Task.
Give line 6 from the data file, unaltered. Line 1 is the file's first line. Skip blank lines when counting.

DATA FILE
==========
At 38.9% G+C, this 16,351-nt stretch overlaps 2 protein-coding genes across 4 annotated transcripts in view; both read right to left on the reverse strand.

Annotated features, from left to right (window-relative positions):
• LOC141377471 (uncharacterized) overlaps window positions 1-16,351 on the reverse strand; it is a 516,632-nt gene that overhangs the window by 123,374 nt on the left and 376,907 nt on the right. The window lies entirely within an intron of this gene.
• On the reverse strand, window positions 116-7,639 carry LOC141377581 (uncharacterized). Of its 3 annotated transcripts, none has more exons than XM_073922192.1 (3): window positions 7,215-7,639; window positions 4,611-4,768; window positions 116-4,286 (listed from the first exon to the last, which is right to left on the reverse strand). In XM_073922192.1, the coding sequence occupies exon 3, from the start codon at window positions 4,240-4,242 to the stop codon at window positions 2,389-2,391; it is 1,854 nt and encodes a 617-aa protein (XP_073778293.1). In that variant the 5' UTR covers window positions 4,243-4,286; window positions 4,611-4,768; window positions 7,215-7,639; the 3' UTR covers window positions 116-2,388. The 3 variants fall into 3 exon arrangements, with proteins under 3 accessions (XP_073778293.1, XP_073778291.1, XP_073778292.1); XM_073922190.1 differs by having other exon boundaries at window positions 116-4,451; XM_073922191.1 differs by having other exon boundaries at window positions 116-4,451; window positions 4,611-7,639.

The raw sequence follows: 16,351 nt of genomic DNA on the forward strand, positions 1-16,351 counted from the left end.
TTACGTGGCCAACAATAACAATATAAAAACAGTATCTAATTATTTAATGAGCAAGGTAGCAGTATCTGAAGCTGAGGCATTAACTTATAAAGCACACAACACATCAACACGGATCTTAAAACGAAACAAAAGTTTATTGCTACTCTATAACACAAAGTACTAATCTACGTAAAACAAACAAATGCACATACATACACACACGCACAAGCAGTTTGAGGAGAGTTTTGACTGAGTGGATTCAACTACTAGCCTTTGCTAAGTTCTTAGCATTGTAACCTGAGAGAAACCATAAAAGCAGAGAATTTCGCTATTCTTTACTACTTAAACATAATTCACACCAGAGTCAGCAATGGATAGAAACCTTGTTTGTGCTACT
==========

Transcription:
TTACGTGGCCAACAATAACAATATAAAAACAGTATCTAATTATTTAATGAGCAAGGTAGCAGTATCTGAAGCTGAGGCATTAACTTATAAAGCACACAACACATCAACACGGATCTTAAAACGAAACAAAAGTTTATTGCTACTCTATAACACAAAGTACTAATCTACGTAAAACAAACAAATGCACATACATACACACACGCACAAGCAGTTTGAGGAGAGTTTTGACTGAGTGGATTCAACTACTAGCCTTTGCTAAGTTCTTAGCATTGTAACCTGAGAGAAACCATAAAAGCAGAGAATTTCGCTATTCTTTACTACTTAAACATAATTCACACCAGAGTCAGCAATGGATAGAAACCTTGTTTGTGCTACT